St Marks School of Texas - Marksmen Yearbook (Dallas, TX)

 - Class of 1951

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St Marks School of Texas - Marksmen Yearbook (Dallas, TX) online yearbook collection, 1951 Edition, Cover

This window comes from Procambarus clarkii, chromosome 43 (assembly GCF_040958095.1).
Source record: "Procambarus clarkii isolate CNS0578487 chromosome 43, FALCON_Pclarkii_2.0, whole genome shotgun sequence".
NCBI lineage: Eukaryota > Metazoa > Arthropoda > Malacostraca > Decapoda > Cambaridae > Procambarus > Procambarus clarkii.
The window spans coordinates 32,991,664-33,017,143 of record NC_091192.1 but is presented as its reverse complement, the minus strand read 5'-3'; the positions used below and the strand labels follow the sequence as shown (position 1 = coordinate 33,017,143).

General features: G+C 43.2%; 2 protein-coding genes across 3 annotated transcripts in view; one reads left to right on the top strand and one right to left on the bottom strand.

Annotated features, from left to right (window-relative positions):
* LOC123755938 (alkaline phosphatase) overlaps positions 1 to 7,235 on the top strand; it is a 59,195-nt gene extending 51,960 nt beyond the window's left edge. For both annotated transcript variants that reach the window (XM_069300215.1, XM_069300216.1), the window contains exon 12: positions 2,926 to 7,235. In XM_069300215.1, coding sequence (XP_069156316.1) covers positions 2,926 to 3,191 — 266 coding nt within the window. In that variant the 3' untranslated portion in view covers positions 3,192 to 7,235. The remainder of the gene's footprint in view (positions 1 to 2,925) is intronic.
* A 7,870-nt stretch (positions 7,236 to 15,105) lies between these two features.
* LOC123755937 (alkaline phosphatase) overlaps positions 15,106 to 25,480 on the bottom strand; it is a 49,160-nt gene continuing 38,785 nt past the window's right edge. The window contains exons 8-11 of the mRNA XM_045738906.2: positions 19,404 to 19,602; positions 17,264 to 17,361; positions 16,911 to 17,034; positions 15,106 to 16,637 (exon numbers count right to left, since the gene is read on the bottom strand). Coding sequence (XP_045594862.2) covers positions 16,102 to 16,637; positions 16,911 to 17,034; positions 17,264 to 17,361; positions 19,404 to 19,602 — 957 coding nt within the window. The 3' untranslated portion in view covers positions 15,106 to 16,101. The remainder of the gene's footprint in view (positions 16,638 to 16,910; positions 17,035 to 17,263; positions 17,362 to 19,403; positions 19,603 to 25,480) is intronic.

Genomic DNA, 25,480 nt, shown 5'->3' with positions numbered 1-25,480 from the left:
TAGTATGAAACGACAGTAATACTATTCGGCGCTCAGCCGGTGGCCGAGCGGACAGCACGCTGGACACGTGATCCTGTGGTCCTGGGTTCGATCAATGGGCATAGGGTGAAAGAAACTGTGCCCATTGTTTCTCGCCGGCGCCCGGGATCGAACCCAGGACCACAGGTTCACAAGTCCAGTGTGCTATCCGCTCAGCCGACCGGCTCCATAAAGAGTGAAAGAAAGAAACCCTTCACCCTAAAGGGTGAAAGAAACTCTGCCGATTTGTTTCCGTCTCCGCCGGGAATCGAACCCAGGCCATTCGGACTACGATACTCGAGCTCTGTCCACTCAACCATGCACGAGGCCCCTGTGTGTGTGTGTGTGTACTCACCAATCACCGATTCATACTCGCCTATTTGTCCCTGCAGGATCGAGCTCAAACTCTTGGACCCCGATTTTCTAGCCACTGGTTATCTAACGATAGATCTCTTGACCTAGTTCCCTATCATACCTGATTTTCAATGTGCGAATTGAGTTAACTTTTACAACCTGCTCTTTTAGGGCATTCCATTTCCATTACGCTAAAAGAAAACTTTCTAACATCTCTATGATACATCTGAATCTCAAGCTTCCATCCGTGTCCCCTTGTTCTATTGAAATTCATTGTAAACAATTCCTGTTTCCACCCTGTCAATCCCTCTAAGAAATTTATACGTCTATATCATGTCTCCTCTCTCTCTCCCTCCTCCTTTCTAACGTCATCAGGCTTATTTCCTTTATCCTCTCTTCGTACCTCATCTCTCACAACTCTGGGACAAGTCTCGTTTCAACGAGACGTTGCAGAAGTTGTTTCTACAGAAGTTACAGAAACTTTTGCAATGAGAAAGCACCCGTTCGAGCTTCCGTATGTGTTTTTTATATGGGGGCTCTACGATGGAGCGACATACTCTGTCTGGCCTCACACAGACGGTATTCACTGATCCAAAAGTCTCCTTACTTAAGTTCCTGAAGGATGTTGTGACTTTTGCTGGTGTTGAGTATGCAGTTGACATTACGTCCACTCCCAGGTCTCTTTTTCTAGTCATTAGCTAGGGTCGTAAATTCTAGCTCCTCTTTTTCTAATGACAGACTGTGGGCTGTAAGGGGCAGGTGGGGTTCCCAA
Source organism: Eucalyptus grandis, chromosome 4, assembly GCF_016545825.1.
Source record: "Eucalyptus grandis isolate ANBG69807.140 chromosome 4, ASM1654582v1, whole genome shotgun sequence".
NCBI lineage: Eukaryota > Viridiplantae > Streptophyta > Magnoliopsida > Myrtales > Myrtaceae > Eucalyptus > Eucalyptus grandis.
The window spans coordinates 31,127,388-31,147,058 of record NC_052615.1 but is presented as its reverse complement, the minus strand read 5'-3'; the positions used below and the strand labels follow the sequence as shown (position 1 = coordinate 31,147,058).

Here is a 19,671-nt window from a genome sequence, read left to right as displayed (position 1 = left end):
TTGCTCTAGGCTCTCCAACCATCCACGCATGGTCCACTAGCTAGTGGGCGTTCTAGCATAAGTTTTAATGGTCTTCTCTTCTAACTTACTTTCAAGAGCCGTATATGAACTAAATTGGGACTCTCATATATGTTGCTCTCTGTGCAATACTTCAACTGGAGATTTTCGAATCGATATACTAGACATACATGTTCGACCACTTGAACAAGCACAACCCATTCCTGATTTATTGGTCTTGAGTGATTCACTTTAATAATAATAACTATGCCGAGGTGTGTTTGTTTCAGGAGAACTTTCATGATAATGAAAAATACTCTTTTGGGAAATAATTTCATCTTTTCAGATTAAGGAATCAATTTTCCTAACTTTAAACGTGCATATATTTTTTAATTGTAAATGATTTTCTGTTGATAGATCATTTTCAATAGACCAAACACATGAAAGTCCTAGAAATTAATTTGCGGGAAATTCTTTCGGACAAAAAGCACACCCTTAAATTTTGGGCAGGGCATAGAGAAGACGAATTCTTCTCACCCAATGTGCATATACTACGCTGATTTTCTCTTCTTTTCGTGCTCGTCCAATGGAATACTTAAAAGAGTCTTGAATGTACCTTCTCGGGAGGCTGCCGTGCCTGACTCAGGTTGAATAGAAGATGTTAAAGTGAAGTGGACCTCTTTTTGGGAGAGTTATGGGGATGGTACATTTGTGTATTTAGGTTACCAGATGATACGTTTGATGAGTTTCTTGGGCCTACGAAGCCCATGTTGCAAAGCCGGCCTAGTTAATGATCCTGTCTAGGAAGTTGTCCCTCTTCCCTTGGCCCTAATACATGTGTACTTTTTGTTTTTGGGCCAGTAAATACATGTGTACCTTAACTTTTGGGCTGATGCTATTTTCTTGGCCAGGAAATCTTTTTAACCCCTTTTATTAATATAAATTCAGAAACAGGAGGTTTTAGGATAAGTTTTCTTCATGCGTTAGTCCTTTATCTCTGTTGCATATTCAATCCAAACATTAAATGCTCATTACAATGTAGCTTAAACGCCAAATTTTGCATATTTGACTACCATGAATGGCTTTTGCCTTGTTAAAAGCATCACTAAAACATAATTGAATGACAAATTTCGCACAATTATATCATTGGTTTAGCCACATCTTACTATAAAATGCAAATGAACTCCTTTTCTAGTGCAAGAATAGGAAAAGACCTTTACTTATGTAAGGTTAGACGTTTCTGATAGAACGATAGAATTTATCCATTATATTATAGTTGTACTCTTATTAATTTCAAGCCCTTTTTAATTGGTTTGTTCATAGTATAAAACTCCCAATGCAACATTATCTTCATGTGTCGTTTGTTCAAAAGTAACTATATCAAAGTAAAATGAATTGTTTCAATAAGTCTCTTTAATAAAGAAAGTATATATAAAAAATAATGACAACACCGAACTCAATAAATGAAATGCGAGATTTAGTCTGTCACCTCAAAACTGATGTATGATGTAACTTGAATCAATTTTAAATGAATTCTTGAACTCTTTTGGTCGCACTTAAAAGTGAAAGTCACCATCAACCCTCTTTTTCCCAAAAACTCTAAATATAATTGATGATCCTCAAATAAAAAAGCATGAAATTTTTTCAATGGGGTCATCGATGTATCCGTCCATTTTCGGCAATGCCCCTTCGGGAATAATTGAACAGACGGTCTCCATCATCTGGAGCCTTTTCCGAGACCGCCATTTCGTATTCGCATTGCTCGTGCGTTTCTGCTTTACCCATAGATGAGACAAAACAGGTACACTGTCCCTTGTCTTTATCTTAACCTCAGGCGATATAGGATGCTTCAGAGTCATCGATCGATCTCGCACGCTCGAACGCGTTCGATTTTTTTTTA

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Text from Pages 1 - 106 of the 1951 volume: